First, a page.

A new $25 million plan is targeted at acquiring and preserving affordable housing in the Linden area while paying for business micro-loans and health services in a neighborhood that continues to struggle in a growing city.
It sounds like a lot of money. But in terms of the neighborhood’s needs, it really isn’t, said Lawrence Calloway, who leads the South Linden Area Commission.
“It’s what you do with it,” Calloway said, “we have to start somewhere.”
The 614 for Linden was rolled out by local officials Monday at St. Stephen’s Community House in Linden. The money is being aimed at addressing four of the big 10 ideas that came out of the city’s One Linden community plan released last year.
That includes affordable housing. Money from this new effort will be used to acquire and rehabilitate about 500 affordable housing units, and possibly build new homes. It also will pay for helping to house 200 individuals and families who are either homeless or at risk to become homeless.
It will pay for consulting services and micro-loans to small businesses and entrepreneurs, and for health services including prenatal and maternal services as well as access to healthy food.
The remaining $20 million will be used in a loan pool that the Ohio Capital Finance Corporation, an affiliate of the Ohio Capital Corporation for Housing, will develop with three others: the Affordable Housing Trust of Columbus and Franklin County, the Finance Fund, and the Economic Community Development Institute.
The affordable housing trust will provide $11 million of that amount over five years, said Steve Gladman, the trust’s president. Gladman hopes that will leverage more investment in the neighborhood.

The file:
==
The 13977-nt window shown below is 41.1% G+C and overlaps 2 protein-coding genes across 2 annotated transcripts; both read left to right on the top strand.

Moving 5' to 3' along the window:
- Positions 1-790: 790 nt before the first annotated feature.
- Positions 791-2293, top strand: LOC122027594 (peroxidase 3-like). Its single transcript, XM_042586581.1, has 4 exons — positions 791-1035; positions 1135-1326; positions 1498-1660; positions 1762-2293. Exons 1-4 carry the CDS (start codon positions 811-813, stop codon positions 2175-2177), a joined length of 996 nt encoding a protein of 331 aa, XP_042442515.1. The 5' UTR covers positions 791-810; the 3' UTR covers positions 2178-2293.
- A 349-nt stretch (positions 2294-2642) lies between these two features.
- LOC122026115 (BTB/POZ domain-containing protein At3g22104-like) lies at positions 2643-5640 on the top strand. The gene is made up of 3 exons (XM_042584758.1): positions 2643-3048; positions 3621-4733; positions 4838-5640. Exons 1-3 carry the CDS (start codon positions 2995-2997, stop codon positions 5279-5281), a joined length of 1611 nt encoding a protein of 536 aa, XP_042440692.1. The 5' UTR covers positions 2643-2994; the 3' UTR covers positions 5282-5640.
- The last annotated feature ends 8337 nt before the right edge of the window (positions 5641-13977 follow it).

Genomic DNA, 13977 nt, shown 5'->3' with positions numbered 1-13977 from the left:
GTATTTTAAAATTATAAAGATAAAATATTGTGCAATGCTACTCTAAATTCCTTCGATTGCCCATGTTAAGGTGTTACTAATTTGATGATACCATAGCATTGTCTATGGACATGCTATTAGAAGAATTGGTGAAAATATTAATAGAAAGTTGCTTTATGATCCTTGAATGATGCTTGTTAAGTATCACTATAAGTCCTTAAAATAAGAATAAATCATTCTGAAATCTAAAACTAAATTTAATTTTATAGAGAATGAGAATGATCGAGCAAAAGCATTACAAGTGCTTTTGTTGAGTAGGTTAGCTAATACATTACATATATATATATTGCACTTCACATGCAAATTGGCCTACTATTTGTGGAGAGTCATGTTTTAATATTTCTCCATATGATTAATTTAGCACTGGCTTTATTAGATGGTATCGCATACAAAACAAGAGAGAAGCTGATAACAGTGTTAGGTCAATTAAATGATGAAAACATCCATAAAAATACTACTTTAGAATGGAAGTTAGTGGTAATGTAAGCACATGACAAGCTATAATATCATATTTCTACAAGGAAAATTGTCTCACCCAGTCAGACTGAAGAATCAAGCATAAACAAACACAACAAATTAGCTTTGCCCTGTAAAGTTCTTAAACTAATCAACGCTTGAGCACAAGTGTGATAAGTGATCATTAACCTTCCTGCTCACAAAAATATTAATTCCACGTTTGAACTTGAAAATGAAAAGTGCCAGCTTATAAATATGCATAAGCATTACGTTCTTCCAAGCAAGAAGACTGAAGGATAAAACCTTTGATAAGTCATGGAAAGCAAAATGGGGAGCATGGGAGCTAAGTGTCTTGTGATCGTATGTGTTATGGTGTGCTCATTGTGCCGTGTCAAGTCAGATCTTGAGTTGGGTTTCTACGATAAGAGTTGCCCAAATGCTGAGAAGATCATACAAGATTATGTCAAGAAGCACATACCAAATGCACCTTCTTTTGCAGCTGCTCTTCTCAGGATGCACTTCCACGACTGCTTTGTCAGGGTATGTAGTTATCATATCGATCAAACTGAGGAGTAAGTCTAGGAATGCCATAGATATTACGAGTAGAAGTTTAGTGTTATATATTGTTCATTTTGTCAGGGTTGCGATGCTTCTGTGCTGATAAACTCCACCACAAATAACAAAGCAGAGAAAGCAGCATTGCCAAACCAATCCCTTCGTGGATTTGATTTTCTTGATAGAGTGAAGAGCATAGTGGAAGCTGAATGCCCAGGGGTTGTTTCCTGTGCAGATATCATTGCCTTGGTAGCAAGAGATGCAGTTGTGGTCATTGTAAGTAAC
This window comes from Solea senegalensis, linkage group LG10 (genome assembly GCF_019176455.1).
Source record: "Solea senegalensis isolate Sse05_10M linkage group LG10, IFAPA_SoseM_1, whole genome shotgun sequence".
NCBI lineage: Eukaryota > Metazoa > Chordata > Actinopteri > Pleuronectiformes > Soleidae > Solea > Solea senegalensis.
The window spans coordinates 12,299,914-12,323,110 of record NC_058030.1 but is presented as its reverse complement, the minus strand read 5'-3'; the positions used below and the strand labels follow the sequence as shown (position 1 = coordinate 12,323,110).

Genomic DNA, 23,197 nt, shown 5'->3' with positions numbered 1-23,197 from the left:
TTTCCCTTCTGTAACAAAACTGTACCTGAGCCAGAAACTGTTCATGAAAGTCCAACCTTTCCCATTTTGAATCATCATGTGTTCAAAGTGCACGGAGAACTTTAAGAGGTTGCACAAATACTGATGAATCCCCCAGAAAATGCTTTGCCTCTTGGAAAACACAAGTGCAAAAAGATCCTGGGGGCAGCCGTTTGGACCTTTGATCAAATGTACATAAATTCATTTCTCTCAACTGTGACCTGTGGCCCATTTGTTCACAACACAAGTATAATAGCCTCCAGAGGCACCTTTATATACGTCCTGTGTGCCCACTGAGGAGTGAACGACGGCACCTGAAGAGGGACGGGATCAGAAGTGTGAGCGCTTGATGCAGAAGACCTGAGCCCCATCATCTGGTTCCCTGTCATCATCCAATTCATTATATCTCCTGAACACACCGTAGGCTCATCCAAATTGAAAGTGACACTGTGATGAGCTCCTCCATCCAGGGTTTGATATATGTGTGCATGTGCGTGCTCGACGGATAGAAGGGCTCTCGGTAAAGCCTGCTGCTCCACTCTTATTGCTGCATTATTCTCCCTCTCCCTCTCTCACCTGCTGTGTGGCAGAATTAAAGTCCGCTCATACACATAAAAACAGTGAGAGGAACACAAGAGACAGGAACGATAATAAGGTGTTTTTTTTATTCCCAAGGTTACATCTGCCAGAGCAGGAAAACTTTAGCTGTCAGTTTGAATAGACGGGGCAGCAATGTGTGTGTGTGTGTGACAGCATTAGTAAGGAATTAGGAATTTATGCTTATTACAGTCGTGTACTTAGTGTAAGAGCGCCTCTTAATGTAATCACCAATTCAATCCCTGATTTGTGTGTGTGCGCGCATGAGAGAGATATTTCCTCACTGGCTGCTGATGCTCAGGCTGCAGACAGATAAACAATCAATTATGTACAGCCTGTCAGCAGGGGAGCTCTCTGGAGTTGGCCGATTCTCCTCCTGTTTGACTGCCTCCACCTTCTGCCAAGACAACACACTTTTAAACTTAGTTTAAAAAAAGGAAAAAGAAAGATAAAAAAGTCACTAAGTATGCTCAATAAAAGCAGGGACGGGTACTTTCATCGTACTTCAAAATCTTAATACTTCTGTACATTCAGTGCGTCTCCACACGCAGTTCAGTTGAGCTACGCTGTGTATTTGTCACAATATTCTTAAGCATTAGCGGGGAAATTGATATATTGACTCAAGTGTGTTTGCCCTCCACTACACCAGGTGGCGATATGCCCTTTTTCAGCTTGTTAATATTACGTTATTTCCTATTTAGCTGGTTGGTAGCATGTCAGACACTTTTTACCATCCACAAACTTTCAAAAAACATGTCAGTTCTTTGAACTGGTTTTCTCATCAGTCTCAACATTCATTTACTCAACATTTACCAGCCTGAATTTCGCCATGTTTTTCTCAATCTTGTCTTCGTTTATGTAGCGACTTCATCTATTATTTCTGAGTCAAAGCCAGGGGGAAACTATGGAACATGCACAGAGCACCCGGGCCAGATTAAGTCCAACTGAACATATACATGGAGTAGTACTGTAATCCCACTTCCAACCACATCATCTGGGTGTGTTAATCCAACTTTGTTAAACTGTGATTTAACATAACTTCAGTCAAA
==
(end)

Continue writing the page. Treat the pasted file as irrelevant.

Six nonprofits involved in The 614 for Linden are St. Stephen’s Community House, Community Development for All People, Healthy Neighborhoods Healthy Families, the Affordable Housing Alliance of Central Ohio, the Community Shelter Board and Nationwide Children’s Hospital.
Angela Mingo, the hospital’s community relations director, said the dollars are being used essentially as seed money to leverage more money for Linden.
According to the One Linden plan, home ownership in Linden declined from 63% in 1980 to 37% in 2015. Meanwhile, the percentage of families living in poverty, according to federal standards, increased from 31% in 1990 to 43% in 2015.
Calloway said Linden leaders and residents must be at the table to carry out this effort.
Alison Goebel is the executive director of the Greater Ohio Policy Center, which will be monitoring The 614 for Linden effort to make sure it achieves what it is setting out to do.
“It’s one thing to check boxes. It’s another to transform a neighborhood,” Goebel said.
Source: The Columbus Dispatch